Trying not to wither away

One more photo from the spring walk
Canon PowerShot S95, 2023

“The loss of muscle mass after age 60 is real,” Geoff said over our lunch of poached salmon. He owns a consulting firm I’ve hired a couple of times at work, and he was good about buying me lunch once or twice a year to keep our contact warm. “I’m about 10 years older than you, I’d guess; at any rate, I’m eyeing retirement in the next year or so. I’ve had to cut back on work so I can make it to the gym in the morning, just so I don’t lose any more.”

“Gak!” I thought to myself. I bloody hate going to the gym. I dislike lifting weights at home only slightly less.

In my mid 20s I thought that if I just made myself build a workout habit, it would eventually stick, which would serve me well when I eventually turned 40. 40! I chuckle at that now. I was still in fina natural shape at 40. I could do almost everything I did at 25. Anyway, I first joined a workout class at the Y so I could learn what to do. When that ended I joined a regular gym, learned the weight circuit they offered, and did it three times a week. That lasted only a couple years — good grief was it ever boring.

I also have some head trash about gyms. As a teen I was tall but scrawny. I was not athletic in the slightest, and I was quiet and sensitive. The edgy, boastful, competitive camaraderie among the other boys repelled me. I found locker-room talk to be disgusting. I wouldn’t play along. The boys started asking if I were gay, and rumors spread. It was the early 80s; being gay, even being thought of as gay, was not okay. I endured all manner of ribbing, trash talk, and bullying over it. Once, in a dark back hallway leading away from the school gym, I was assaulted by a couple of boys who called me faggot.

Even at that gym of my mid-20s, a few times the buff guys sniggered amongst themselves about me. A couple times, one of them would come up and shout at me to lift more weight, do one more set. In retrospect I think they were trying to be encouraging, but I felt threatened by it. I wouldn’t like it much now, either.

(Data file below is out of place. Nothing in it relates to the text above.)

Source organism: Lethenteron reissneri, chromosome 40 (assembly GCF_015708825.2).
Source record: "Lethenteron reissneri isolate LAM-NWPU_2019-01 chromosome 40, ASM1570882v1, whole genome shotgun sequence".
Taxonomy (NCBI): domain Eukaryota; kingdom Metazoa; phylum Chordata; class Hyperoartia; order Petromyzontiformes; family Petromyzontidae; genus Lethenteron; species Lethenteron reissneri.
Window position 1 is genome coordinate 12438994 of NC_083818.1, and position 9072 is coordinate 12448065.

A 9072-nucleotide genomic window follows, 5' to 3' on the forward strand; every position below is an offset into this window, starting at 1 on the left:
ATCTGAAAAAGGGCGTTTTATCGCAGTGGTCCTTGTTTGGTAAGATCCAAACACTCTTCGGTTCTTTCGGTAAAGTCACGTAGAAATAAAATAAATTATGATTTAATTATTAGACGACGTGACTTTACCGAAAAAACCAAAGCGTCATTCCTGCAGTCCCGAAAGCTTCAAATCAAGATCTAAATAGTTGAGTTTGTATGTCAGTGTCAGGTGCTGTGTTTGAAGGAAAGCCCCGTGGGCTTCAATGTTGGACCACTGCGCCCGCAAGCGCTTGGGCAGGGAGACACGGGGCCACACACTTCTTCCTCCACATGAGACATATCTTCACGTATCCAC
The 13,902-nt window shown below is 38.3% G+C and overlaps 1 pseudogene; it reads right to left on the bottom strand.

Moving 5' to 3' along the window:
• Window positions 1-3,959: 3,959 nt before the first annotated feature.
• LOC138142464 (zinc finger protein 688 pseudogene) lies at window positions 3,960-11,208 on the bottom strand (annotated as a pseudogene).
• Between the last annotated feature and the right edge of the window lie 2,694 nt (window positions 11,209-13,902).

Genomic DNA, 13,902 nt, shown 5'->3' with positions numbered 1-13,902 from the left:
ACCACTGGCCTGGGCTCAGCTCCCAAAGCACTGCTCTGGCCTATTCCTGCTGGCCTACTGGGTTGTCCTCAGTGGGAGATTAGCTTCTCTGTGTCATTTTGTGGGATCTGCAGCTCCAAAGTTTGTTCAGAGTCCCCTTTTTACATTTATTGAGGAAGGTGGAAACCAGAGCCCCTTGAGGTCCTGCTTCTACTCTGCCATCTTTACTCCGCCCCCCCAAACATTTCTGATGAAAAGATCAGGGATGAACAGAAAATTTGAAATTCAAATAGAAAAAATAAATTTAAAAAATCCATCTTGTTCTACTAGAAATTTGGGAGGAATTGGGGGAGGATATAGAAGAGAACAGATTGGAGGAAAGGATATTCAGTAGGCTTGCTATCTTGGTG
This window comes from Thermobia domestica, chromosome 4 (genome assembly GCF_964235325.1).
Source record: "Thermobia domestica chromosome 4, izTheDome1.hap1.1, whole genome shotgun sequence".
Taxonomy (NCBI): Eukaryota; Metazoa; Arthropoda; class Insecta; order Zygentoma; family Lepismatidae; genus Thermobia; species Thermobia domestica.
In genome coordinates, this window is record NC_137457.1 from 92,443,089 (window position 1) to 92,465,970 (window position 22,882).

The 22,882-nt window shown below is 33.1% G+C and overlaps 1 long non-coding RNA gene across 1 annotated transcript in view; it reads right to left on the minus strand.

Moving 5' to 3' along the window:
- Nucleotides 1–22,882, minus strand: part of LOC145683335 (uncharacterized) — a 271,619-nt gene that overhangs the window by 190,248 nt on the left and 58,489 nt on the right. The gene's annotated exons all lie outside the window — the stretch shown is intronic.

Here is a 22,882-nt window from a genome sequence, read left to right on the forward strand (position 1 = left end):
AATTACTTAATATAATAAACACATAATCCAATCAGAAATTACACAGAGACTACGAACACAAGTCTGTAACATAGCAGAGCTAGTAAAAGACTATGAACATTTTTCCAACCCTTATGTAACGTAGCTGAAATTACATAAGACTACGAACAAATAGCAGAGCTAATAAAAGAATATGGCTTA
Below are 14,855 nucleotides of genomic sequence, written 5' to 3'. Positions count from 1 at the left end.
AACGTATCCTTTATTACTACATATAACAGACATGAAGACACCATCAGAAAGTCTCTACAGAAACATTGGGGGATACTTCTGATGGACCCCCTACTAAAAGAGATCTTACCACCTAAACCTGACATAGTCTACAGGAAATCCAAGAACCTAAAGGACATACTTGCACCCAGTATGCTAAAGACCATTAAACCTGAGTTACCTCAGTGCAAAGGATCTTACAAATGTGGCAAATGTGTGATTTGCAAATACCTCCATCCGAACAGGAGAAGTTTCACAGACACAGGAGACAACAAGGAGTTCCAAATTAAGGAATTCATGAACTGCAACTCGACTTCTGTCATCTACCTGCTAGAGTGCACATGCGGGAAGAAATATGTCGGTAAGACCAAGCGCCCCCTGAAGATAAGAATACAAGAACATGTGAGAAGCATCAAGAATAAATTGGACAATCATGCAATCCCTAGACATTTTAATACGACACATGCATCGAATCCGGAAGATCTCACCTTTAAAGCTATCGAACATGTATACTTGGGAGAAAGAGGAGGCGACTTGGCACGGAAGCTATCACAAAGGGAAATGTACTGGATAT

All of this has had a profound effect on my willingness to seek connection with other men. I am drawn to the nerds. I find their odd fascinations to be fascinating, and I’ve had much more success with them building genuine, vulnerable connection.

At age 55 I no longer care about becoming buff. I just want to be in good enough shape to enjoy my old age. I think about my grandfather, whose doctors told him that if he’d only get out and walk more, he’d have a better chance of pushing through the illness that ended up taking his life. I think of my father in his last years, who didn’t have to walk far before he was done in. He had terrible muscle tone when he died. His cancer played a major role, but he wasn’t in good shape to begin with.

Even if I can push through my head trash around weight training and the gym, I don’t know how to make time for it. I’d have to let go of something I’m doing to add it in, and I don’t want to let go of anything I’m doing.

Fortunately, I love to walk and ride my bike. Aerobic exercise is better than nothing. On the bike, I can really build up my legs. It has never mattered how much upper-body work I do, I stay scrawny from the waist up. But when I ride my bike a lot, my legs get huge.

The great thing about walking and bicycling, especially now that I work from home four days out of five, is that I can squeeze it in. It’s easy enough for me to use that hour I’m not in a meeting to get out quickly for a walk or a ride.

And I love to be out in the world on my feet or in the saddle. I find the rhythms to be almost meditative. And because my inner explorer is strong, I am intensely curious to know what’s down that road or around that corner. I can always bring a camera along and stop when I see something beautiful or interesting. That’s how I made this photo, on an early spring walk when the trees were in bloom.